Step-by-step processes for designing a raft foundation
Guidelines for design: When the columns inside a structure carry heavy loads or minor tolerable soil pressure, the individual footings would cover over one-half of the area approximately, it is hereby recommended to arrange a continuous footing below all columns and walls. Such type footing is known as a raft or mat foundation. Raft foundations can also be applied for lessening the settlement of structures which remain over highly compressible deposits. As rafts are generally positioned at some deepness in the ground, a huge volume of excavation is essential. If the weight of the excavated soil remains same as the weight of the structure and the raft, and the centres of gravity of excavation and structure overlap, settlement would be less important. Where complete compensation can’t be achieved, a shallower raft should be used when the net escalation in loads is too minor to cause supportable settlement.
If the columns are set evenly and loads do not contain heavyweight, a raft is designed with unvarying thickness. The standard design of such a raft includes settling its dimensions, from which the soil pressure at different locations below the slab may be worked out. The raft is segregated into a slew of continuous strips placed at center position on the suitable columns and rows in both directions as demonstrated. The shear and bending moment diagrams are sketched with continuous beam analysis or coefficients for each strip. The depth is chosen to fulfill shear requirements.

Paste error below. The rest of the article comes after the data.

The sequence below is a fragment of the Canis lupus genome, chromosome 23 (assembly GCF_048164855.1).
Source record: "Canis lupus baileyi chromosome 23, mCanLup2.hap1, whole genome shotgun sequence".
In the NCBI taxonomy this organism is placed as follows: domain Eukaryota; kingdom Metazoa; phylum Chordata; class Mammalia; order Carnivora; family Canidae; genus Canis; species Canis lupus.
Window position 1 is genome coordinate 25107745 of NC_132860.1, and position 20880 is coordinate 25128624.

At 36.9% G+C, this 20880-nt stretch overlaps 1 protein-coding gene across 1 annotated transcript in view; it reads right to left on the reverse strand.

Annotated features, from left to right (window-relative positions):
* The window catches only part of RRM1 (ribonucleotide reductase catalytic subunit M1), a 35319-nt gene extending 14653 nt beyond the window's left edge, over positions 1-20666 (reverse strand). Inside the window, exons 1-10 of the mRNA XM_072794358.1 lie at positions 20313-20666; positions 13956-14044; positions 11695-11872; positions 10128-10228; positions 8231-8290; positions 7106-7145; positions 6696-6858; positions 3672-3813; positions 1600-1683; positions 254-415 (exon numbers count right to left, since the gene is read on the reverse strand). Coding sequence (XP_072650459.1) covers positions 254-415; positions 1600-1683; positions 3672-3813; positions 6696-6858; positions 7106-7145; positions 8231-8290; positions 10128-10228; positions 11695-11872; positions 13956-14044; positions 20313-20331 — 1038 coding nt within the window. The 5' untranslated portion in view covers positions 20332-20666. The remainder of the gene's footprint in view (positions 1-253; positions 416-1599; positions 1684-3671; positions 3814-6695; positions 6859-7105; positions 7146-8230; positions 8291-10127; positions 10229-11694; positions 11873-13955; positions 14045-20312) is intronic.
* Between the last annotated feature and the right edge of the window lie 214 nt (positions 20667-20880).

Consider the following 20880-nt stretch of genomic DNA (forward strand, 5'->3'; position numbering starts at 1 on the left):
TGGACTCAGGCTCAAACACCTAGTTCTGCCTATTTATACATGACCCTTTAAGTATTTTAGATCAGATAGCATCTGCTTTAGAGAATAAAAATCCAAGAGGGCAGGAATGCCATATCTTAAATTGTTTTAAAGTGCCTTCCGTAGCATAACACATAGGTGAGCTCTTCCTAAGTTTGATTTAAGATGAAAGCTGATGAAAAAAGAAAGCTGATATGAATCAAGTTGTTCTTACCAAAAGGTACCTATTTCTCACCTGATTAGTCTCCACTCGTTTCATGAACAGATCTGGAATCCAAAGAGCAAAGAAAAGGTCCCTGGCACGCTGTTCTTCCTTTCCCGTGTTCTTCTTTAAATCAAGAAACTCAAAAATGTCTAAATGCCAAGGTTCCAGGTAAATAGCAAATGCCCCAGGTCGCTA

The steel requirements will change from strip to strip. This process provides a conservative design as the interaction of nearby strip is ignored.
If the columns are placed at equal gap and their loads are same, the pressure delivered to the soil will be even, or else moments of the loads are captured about centre of the base and pressure distribution is set. As the equations for this are generally acquired for a rigid member and a raft generally is not considered as a rigid member, the pressure and the consequential internal stresses will contain error when the eccentricity is very huge. The weight of the raft is not taken in the structural design as it is supposed to be supported directly with the subsoil.
Raft may be ribbed when the gapping of column is unequal or a comparatively thin slab is applied for low-cost over most of the area as demonstrated in fig.4. On the other hand, rafts are condensed at the column locations for low-cost and there should be adequate depth to withstand shear. A ribbed raft foundation includes a slab affected by upward soil pressure at its underside and supported with beams from column at its top which maintain symmetry between the upward pressure and downward column loads. It is same as a floor slab resting on a system of beams and columns. The part among beams is designed as a standard one way or two way slab. If the beams are deep, they will be designed as deep beams.
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